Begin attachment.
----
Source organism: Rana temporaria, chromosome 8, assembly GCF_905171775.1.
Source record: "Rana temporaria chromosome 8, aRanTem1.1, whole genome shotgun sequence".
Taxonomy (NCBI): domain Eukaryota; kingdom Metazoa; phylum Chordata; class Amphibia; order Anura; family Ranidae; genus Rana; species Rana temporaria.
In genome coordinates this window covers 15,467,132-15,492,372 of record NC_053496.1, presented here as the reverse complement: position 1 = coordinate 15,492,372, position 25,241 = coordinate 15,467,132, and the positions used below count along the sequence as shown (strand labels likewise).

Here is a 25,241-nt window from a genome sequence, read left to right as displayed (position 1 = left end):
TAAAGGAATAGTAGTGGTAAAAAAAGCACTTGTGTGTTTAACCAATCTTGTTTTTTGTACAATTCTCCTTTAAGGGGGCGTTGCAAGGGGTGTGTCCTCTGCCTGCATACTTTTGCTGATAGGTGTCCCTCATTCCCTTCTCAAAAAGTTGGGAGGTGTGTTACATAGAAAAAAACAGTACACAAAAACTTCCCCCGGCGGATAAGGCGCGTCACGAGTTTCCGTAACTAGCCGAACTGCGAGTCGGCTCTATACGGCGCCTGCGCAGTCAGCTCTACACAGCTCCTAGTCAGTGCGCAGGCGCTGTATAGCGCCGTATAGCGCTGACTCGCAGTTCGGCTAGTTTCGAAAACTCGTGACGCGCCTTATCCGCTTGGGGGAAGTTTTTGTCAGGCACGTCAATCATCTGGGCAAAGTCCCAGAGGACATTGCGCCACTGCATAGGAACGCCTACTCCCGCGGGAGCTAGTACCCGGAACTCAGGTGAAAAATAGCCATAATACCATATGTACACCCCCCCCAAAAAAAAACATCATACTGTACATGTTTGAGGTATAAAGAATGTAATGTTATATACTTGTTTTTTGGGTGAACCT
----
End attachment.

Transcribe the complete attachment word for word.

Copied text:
Source organism: Rana temporaria, chromosome 8, assembly GCF_905171775.1.
Source record: "Rana temporaria chromosome 8, aRanTem1.1, whole genome shotgun sequence".
Taxonomy (NCBI): domain Eukaryota; kingdom Metazoa; phylum Chordata; class Amphibia; order Anura; family Ranidae; genus Rana; species Rana temporaria.
In genome coordinates this window covers 15,467,132-15,492,372 of record NC_053496.1, presented here as the reverse complement: position 1 = coordinate 15,492,372, position 25,241 = coordinate 15,467,132, and the positions used below count along the sequence as shown (strand labels likewise).

Here is a 25,241-nt window from a genome sequence, read left to right as displayed (position 1 = left end):
TAAAGGAATAGTAGTGGTAAAAAAAGCACTTGTGTGTTTAACCAATCTTGTTTTTTGTACAATTCTCCTTTAAGGGGGCGTTGCAAGGGGTGTGTCCTCTGCCTGCATACTTTTGCTGATAGGTGTCCCTCATTCCCTTCTCAAAAAGTTGGGAGGTGTGTTACATAGAAAAAAACAGTACACAAAAACTTCCCCCGGCGGATAAGGCGCGTCACGAGTTTCCGTAACTAGCCGAACTGCGAGTCGGCTCTATACGGCGCCTGCGCAGTCAGCTCTACACAGCTCCTAGTCAGTGCGCAGGCGCTGTATAGCGCCGTATAGCGCTGACTCGCAGTTCGGCTAGTTTCGAAAACTCGTGACGCGCCTTATCCGCTTGGGGGAAGTTTTTGTCAGGCACGTCAATCATCTGGGCAAAGTCCCAGAGGACATTGCGCCACTGCATAGGAACGCCTACTCCCGCGGGAGCTAGTACCCGGAACTCAGGTGAAAAATAGCCATAATACCATATGTACACCCCCCCCAAAAAAAAACATCATACTGTACATGTTTGAGGTATAAAGAATGTAATGTTATATACTTGTTTTTTGGGTGAACCT